The MBTA now admits that it has plenty of funding to reverse the service cuts that took effect earlier this month, but its management says that staffing shortages will prevent the agency from restoring lost bus service until this summer.
At a meeting of the T’s Fiscal and Management Control Board (FMCB) on Monday, MBTA General Manager Steve Poftak announced that the T expected to receive about $845 million in relief funding from the American Rescue Plan legislation, which was enacted at the beginning of March.
New budget estimates project that the relief funding will be more than enough to cover the T’s projected budget shortfalls for the next two years, even if ridership remains low.
“Funding is not the constraint right now to building back service,” said Poftak.
Instead, a shortage of drivers and increased absenteeism associated with the pandemic has now become the main limiting factor preventing the MBTA from reversing the service cuts that took effect earlier this month.
“I do want to emphasize that the MBTA has not laid anyone off or furloughed anyone,” Poftak told the board, “but we have not had hiring classes (for new bus and rail operators) for a number of months, and now we need to play catch-up.”
When FMCB members pressed for a specific timeline for restoring service, Deputy General Manager Jeff Gonneville said that “we are planning on bringing some routes back come this summer.”
“Obviously I’m incredibly frustrated by this,” said FMCB Vice-Chair Monica G. Tibbits-Nutt. “It does seem like we are treating (the bus) as a second-class service.”
Orange Line Derailment Remains Under Investigation
Bus shuttles have replaced the Orange Line from Malden to Sullivan Square in the wake of a March 16 derailment that sent one of the T’s new Orange Line trains off the rails.
On March 15, the T started diverting inbound and outboard Orange Line onto a single shared track near Wellington station in order to accommodate planned track work.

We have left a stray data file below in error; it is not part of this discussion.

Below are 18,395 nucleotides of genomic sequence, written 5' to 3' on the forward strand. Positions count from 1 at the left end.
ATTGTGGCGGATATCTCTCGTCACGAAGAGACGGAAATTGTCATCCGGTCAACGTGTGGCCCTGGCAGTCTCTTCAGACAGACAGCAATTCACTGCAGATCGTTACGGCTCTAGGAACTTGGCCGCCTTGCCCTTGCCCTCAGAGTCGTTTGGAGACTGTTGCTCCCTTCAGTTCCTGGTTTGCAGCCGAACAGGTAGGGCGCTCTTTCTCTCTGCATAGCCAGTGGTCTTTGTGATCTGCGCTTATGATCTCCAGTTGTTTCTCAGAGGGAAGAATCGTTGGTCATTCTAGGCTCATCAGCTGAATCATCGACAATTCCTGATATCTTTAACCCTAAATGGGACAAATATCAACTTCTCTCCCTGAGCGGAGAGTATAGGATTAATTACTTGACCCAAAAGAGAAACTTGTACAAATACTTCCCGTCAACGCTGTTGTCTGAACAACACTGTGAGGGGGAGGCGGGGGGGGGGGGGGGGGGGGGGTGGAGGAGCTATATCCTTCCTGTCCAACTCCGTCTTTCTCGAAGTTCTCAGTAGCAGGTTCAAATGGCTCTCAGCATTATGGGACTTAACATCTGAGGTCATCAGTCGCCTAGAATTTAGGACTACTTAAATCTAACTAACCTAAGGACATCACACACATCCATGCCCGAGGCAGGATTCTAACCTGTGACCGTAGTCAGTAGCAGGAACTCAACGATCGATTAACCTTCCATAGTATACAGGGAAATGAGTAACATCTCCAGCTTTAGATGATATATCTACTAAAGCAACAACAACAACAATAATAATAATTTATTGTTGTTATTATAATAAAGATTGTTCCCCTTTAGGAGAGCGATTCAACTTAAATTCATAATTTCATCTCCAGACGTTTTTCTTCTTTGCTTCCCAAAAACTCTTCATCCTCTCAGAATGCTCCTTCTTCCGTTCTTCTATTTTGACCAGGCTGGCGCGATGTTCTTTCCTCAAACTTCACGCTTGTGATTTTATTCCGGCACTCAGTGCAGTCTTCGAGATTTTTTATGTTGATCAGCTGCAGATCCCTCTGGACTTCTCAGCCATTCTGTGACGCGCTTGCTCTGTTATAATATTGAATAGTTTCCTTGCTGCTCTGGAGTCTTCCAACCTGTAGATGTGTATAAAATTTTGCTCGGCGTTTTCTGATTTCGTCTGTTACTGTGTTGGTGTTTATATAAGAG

On the morning of Tuesday, March 16, one of the T’s new Orange Line trains derailed while it was traversing an older switch on that diversion route.
In response, the T pulled all of the new Orange and Red Line trains out of service, and also suspended all subway service in the track work area, replacing the Orange Line with bus shuttles north of Sullivan station.
Deputy General Manager Jeff Gonneville told the FMCB that the scope of track work near Wellington has also expanded to replace the aging switch and other rails in the vicinity of the derailment. The additional work will add two more weeks to the Orange Line closure, now scheduled to last until April 11.
According to Gonneville, the train that derailed, car 1401, was one of the first new Orange Line trains to carry passengers in the summer of 2019.
“We really want to look to determine and ensure that this vehicle’s subsystems and components are all functioning the way we believe they were designed to function, or that they’re wearing to a condition that’s consistent with the way they were designed,” said Gonneville.
Until the T is certain that the new train was functioning as expected, the new Orange and Red Line trains will remain out of service.